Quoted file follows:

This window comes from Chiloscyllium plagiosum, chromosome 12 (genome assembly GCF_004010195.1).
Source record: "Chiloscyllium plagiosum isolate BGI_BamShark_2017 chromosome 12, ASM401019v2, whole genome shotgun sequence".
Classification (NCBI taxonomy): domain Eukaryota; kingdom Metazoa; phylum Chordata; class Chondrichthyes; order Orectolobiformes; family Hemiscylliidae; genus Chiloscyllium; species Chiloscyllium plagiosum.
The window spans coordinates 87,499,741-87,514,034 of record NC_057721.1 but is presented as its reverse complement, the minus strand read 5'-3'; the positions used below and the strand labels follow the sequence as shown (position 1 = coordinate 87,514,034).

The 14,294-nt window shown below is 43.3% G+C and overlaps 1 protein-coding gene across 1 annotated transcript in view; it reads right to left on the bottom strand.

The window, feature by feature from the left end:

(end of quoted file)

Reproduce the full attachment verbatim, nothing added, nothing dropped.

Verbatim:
This window comes from Chiloscyllium plagiosum, chromosome 12 (genome assembly GCF_004010195.1).
Source record: "Chiloscyllium plagiosum isolate BGI_BamShark_2017 chromosome 12, ASM401019v2, whole genome shotgun sequence".
Classification (NCBI taxonomy): domain Eukaryota; kingdom Metazoa; phylum Chordata; class Chondrichthyes; order Orectolobiformes; family Hemiscylliidae; genus Chiloscyllium; species Chiloscyllium plagiosum.
The window spans coordinates 87,499,741-87,514,034 of record NC_057721.1 but is presented as its reverse complement, the minus strand read 5'-3'; the positions used below and the strand labels follow the sequence as shown (position 1 = coordinate 87,514,034).

The 14,294-nt window shown below is 43.3% G+C and overlaps 1 protein-coding gene across 1 annotated transcript in view; it reads right to left on the bottom strand.

The window, feature by feature from the left end: